The First Punic War: The Year 263 BCE


  • Successful Roman campaigns on Sicily by the consuls Manius Otacilius Crassus and Manius Valerius Maximus Messalla;
  • Alliance between Rome and King Hiero of Syracuse;

Now that order had been restored in Volsinii, the Romans could send both newly elected consuls to Sicily. Their names were Manius Otacilius Crassus and Manius Valerius Maximus Messalla. Both commanded a full consular army of some 20.000 men. Polybius claims the Roman legions at this time were composed of 4.000 foot soldiers and 300 horsemen. Each of the two consuls commanded two of the four legions that Polybius mentions, so that means that the rest of the two Roman armies was made up of troops provided by Rome’s Italian allies. In other words, these provided the majority, perhaps up to sixty percent, of the soldiers that fought for Rome on Sicily. It is necessary to stress once again just how dependent Rome was on her allies. However, it is also appropriate to remind ourselves that most of the allies were equipped and fought in much the same fashion as the citizen-legionaries. The vast majority would have spoken Latin as well.

The military situation

The year 263 BCE was very successful for the Romans. Polybius claims that on the arrival of the two consuls with their forces “most of the cities revolted from the Carthaginians and Syracusans and joined the Romans”. Diodorus Siculus adds that a total of 67 cities submitted to Roman military might. The attitude of these cities was purely pragmatic. According to historian Adrian Goldsworthy, “there is little sign of much affection for any of the sides in the conflict”. Cities that had chosen Rome’s side would easily defect to Carthage the next year and vice versa. Manius Valerius Maximus may have acquired his nickname Messalla for his actions on behalf of Messana this year. He would be granted a triumph for his victories upon his return to Rome.

The most important achievement of the Romans this year was the conclusion of an alliance with King Hiero of Syracuse. The king had begun to regret his alliance with Carthage, which had not brought him anything. When the consuls marched on Syracuse, Hiero decided to break his agreement with the Carthaginians and put his money on Rome. The Romans for their part were more than happy to make peace with the king and turn him into a friend and ally. Syracuse was the largest, wealthiest and most powerful city on the island and the Romans again suffered from many logistical problems during their campaigns. It was very dangerous to send supplies all the way from Italy, as Carthage still controlled the seas. The Romans needed a local ally that would provide their armies with the grain and fodder they needed. Syracuse would be just that ally.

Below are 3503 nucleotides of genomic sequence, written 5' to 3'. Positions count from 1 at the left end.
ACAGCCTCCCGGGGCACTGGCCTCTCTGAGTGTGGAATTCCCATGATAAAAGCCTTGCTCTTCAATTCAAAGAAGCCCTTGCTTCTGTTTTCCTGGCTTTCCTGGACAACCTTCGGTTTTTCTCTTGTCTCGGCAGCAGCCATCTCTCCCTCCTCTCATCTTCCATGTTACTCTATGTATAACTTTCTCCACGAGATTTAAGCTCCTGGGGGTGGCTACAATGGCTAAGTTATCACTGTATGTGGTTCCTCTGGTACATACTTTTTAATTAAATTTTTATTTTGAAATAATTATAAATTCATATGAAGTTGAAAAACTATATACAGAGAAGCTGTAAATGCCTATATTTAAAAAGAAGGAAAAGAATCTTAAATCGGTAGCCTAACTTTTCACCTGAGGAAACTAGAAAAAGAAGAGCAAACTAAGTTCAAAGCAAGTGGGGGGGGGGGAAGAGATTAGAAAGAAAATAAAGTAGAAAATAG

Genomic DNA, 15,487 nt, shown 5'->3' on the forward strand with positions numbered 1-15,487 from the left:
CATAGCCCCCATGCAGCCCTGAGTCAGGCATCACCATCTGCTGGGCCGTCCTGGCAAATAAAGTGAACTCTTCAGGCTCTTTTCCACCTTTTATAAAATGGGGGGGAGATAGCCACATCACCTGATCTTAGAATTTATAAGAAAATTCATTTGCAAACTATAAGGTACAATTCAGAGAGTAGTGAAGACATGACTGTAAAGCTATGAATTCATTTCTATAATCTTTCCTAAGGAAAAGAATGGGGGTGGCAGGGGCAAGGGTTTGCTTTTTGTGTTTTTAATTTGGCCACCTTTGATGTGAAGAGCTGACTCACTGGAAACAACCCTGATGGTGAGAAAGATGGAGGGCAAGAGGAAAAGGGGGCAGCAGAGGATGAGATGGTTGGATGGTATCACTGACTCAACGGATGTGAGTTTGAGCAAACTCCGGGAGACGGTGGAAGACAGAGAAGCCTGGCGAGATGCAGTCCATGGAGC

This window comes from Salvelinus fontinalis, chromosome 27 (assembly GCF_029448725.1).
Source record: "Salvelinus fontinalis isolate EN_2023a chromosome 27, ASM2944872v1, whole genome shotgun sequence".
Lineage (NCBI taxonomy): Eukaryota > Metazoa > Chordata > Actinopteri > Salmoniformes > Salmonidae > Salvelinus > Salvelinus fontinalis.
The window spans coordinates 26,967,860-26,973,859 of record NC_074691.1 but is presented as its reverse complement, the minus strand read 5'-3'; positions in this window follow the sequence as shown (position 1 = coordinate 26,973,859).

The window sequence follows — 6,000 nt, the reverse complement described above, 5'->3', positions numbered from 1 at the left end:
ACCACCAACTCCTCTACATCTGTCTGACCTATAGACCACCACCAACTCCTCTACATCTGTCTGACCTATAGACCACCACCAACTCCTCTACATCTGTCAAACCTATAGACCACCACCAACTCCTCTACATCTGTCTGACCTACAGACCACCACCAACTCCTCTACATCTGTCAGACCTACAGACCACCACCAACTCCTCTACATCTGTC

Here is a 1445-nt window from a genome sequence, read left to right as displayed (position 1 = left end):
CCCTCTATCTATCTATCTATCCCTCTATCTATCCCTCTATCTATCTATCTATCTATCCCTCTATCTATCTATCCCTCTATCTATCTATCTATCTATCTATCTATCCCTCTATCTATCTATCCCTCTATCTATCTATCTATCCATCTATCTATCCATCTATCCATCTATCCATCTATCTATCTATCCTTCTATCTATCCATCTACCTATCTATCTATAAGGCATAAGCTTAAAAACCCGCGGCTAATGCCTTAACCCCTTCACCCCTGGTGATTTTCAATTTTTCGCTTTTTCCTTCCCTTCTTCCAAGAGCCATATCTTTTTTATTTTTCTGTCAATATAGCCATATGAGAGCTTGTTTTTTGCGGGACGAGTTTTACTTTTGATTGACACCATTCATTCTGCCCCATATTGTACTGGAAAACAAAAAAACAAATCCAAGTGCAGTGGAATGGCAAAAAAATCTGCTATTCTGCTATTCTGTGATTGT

Modern Syracuse. The island of Ortygia is visible to the south (photo: cc-by-2.0).

The Romans were in a good position to negotiate and apparently Hiero was very eager to make peace, perhaps because his position in Syracuse was not yet entirely secure. The Romans were prepared to sign a peace deal on the condition that the king paid a sum of 100 silver talents and released all Roman prisoners of war without ransom. These were probably the men captured during the confrontation near Messana or during Roman raids into Syracusan territory the previous year. The text of the peace treaty was sent to Rome and put before the popular assembly. Since it was a very good deal, the comitia centuriata decided to ratify the treaty. Rome had won herself a valuable ally: King Hiero would remain loyal to the Romans until his death in 215 BCE.




  • Adrian Goldsworthy, The Fall of Carthage, p. 74-75;
  • Richard Miles, Carthage must be destroyed, p. 174.


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